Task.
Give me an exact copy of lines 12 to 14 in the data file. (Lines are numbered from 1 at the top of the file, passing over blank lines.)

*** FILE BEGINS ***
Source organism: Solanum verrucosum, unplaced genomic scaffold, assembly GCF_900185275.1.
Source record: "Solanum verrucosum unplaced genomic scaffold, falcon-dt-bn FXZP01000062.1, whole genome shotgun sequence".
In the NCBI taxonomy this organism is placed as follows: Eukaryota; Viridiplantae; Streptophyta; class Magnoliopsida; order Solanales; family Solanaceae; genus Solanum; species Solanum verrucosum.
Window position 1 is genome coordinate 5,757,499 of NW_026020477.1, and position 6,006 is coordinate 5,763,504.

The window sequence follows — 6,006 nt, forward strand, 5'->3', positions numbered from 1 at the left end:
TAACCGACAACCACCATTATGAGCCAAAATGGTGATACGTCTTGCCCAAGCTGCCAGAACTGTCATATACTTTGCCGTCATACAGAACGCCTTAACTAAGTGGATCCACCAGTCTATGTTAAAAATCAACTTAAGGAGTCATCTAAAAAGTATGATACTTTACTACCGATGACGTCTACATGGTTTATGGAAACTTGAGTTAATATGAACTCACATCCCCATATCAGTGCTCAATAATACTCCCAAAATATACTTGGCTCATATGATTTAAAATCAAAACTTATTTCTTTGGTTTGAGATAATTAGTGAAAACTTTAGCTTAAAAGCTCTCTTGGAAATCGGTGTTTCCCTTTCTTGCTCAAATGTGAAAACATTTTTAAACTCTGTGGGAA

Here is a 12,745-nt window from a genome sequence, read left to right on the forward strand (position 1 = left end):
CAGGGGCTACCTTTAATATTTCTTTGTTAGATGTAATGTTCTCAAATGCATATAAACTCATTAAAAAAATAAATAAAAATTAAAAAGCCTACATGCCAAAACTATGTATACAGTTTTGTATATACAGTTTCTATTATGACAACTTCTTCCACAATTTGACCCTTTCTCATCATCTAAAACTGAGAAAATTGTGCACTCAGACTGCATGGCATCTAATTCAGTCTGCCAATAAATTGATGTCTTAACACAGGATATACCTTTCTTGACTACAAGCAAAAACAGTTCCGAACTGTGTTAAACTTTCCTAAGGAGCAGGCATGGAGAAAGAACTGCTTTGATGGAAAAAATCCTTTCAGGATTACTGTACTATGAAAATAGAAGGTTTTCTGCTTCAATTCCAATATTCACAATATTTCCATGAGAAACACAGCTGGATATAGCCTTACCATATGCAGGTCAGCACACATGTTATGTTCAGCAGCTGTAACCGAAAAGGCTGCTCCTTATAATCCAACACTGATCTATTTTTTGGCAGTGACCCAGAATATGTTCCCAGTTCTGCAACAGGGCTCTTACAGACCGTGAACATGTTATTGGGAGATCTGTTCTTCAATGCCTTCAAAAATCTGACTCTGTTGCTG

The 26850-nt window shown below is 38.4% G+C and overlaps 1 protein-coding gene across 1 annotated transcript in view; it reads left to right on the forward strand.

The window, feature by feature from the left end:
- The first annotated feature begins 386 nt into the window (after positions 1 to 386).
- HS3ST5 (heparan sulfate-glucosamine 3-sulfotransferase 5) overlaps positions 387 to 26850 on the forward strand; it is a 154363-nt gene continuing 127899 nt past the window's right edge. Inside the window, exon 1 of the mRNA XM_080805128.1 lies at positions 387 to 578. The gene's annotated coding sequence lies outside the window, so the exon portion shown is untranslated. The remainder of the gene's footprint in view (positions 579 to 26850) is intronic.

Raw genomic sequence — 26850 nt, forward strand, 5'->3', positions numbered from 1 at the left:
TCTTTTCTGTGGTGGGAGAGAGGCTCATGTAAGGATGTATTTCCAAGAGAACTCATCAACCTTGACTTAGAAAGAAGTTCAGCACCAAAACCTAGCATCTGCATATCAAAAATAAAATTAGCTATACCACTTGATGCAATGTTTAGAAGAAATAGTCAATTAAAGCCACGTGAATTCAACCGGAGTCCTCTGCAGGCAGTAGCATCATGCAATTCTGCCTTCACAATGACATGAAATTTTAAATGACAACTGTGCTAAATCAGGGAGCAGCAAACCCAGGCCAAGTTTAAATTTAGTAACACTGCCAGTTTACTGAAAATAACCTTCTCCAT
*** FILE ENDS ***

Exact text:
- HS3ST5 (heparan sulfate-glucosamine 3-sulfotransferase 5) overlaps positions 387 to 26850 on the forward strand; it is a 154363-nt gene continuing 127899 nt past the window's right edge. Inside the window, exon 1 of the mRNA XM_080805128.1 lies at positions 387 to 578. The gene's annotated coding sequence lies outside the window, so the exon portion shown is untranslated. The remainder of the gene's footprint in view (positions 579 to 26850) is intronic.

Raw genomic sequence — 26850 nt, forward strand, 5'->3', positions numbered from 1 at the left:
TCTTTTCTGTGGTGGGAGAGAGGCTCATGTAAGGATGTATTTCCAAGAGAACTCATCAACCTTGACTTAGAAAGAAGTTCAGCACCAAAACCTAGCATCTGCATATCAAAAATAAAATTAGCTATACCACTTGATGCAATGTTTAGAAGAAATAGTCAATTAAAGCCACGTGAATTCAACCGGAGTCCTCTGCAGGCAGTAGCATCATGCAATTCTGCCTTCACAATGACATGAAATTTTAAATGACAACTGTGCTAAATCAGGGAGCAGCAAACCCAGGCCAAGTTTAAATTTAGTAACACTGCCAGTTTACTGAAAATAACCTTCTCCAT